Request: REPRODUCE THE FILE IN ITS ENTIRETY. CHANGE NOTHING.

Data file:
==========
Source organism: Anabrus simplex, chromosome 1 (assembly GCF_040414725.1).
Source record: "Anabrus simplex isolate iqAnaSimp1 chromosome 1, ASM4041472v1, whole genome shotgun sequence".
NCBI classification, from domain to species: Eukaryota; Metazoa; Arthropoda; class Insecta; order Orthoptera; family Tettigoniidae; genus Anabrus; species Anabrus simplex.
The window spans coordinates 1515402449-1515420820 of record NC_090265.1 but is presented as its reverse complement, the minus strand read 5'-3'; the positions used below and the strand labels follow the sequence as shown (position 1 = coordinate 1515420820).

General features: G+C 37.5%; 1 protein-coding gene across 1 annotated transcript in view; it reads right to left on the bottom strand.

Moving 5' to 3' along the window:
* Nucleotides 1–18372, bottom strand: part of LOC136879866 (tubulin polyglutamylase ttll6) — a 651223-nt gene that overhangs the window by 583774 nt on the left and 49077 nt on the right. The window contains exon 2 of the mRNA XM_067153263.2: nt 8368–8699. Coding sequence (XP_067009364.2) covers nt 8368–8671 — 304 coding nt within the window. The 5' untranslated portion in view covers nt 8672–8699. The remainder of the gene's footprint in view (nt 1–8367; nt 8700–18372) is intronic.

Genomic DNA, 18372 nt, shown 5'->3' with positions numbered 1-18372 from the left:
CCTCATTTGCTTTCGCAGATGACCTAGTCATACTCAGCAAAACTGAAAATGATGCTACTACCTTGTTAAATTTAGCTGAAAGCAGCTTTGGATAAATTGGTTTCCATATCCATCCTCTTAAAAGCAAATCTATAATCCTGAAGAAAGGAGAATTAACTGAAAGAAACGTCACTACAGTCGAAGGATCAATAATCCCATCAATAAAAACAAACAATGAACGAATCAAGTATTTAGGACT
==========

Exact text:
Source organism: Anabrus simplex, chromosome 1 (assembly GCF_040414725.1).
Source record: "Anabrus simplex isolate iqAnaSimp1 chromosome 1, ASM4041472v1, whole genome shotgun sequence".
NCBI classification, from domain to species: Eukaryota; Metazoa; Arthropoda; class Insecta; order Orthoptera; family Tettigoniidae; genus Anabrus; species Anabrus simplex.
The window spans coordinates 1515402449-1515420820 of record NC_090265.1 but is presented as its reverse complement, the minus strand read 5'-3'; the positions used below and the strand labels follow the sequence as shown (position 1 = coordinate 1515420820).

General features: G+C 37.5%; 1 protein-coding gene across 1 annotated transcript in view; it reads right to left on the bottom strand.

Moving 5' to 3' along the window:
* Nucleotides 1–18372, bottom strand: part of LOC136879866 (tubulin polyglutamylase ttll6) — a 651223-nt gene that overhangs the window by 583774 nt on the left and 49077 nt on the right. The window contains exon 2 of the mRNA XM_067153263.2: nt 8368–8699. Coding sequence (XP_067009364.2) covers nt 8368–8671 — 304 coding nt within the window. The 5' untranslated portion in view covers nt 8672–8699. The remainder of the gene's footprint in view (nt 1–8367; nt 8700–18372) is intronic.

Genomic DNA, 18372 nt, shown 5'->3' with positions numbered 1-18372 from the left:
CCTCATTTGCTTTCGCAGATGACCTAGTCATACTCAGCAAAACTGAAAATGATGCTACTACCTTGTTAAATTTAGCTGAAAGCAGCTTTGGATAAATTGGTTTCCATATCCATCCTCTTAAAAGCAAATCTATAATCCTGAAGAAAGGAGAATTAACTGAAAGAAACGTCACTACAGTCGAAGGATCAATAATCCCATCAATAAAAACAAACAATGAACGAATCAAGTATTTAGGACT